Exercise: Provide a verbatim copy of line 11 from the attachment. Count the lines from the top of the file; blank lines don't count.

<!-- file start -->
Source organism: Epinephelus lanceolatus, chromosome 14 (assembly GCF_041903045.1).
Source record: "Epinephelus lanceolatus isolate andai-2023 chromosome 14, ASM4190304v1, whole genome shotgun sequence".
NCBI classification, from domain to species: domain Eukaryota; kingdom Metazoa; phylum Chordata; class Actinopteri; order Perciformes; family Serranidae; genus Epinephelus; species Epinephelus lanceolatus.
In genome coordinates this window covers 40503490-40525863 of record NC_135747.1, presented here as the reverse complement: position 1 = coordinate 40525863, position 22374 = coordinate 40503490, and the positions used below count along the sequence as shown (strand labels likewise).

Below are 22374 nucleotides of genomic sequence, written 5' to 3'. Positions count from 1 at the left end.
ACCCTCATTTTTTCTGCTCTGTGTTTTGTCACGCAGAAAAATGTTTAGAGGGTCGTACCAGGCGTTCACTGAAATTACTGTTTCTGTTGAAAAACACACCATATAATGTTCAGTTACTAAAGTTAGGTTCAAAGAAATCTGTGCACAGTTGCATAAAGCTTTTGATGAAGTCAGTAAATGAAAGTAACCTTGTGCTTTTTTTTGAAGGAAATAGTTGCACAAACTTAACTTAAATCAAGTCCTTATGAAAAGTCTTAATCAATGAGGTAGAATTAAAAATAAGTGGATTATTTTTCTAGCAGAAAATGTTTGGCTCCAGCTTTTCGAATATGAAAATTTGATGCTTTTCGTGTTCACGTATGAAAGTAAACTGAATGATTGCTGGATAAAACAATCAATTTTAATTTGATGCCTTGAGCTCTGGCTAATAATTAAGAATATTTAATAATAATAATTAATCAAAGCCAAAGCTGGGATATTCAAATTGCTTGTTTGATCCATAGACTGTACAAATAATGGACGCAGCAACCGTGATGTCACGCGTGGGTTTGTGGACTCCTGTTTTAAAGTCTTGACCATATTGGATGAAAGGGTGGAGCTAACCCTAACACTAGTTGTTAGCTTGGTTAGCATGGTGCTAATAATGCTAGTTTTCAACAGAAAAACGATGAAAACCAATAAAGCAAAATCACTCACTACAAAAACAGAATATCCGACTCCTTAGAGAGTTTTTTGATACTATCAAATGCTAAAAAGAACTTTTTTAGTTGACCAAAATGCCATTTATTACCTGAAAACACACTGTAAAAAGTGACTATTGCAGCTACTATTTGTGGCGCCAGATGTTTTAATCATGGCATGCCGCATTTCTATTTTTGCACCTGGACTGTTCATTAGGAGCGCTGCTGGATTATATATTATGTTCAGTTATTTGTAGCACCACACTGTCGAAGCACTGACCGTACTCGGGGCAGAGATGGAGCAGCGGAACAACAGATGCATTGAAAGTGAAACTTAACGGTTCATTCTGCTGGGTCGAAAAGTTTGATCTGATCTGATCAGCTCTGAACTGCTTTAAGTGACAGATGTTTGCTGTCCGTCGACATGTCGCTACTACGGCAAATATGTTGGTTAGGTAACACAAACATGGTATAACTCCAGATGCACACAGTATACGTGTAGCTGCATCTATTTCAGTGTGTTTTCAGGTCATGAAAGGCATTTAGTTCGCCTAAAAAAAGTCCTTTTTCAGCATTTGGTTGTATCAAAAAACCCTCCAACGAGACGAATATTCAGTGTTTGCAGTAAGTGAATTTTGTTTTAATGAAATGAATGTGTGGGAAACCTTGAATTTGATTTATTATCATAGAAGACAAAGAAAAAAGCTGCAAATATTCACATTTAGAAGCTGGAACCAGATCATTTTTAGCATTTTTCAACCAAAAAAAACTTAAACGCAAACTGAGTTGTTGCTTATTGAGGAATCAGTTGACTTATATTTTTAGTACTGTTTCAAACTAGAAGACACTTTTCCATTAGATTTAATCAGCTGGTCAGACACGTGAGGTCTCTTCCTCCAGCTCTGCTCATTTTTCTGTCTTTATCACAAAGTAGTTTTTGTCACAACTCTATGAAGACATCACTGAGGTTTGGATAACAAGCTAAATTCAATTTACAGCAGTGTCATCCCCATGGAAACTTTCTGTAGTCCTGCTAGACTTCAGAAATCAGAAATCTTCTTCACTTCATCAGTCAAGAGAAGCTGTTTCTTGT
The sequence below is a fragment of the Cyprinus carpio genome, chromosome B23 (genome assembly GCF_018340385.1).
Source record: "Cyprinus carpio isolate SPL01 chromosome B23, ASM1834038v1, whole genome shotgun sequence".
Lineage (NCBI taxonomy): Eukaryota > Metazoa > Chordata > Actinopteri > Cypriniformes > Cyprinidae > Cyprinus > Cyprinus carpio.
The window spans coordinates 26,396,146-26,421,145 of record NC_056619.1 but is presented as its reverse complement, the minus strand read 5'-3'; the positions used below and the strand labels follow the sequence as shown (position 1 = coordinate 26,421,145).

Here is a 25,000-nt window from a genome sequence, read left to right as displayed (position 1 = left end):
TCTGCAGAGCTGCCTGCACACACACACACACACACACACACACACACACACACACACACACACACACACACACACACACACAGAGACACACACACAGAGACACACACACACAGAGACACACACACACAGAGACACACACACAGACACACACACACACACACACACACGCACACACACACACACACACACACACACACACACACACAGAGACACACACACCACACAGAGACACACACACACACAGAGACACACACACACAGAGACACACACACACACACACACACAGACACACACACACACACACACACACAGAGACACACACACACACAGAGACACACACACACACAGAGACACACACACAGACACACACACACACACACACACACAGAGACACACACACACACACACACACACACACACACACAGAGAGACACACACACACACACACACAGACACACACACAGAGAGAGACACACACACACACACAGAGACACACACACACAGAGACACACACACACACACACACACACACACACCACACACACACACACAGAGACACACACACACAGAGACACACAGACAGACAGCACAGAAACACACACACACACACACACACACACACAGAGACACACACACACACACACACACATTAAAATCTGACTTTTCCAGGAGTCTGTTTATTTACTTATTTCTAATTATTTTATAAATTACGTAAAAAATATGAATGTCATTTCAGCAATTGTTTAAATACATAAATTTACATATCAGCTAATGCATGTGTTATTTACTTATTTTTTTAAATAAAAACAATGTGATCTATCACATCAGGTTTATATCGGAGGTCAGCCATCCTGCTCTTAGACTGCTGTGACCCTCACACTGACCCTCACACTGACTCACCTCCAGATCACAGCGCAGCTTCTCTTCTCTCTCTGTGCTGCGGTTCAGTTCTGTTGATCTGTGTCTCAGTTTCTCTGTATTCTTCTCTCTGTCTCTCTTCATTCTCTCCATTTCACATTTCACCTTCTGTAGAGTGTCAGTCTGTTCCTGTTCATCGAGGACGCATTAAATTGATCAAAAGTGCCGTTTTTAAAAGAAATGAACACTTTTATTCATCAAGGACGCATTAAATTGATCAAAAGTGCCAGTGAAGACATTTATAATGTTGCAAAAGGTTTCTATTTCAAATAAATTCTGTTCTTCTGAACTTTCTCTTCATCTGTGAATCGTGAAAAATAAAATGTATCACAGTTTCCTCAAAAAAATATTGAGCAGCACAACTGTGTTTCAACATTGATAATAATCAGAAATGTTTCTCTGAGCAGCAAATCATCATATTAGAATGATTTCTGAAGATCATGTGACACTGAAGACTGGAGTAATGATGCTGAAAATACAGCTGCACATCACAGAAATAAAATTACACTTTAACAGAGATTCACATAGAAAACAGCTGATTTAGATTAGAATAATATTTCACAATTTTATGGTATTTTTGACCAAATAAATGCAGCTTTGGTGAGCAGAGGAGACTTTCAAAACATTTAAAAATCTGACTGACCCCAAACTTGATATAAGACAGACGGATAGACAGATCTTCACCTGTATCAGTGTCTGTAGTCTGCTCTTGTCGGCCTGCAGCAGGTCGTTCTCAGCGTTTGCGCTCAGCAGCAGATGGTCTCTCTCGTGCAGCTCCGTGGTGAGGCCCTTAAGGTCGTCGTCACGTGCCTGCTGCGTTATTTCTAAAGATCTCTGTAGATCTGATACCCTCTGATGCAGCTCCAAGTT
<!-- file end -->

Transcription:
Here is a 25,000-nt window from a genome sequence, read left to right as displayed (position 1 = left end):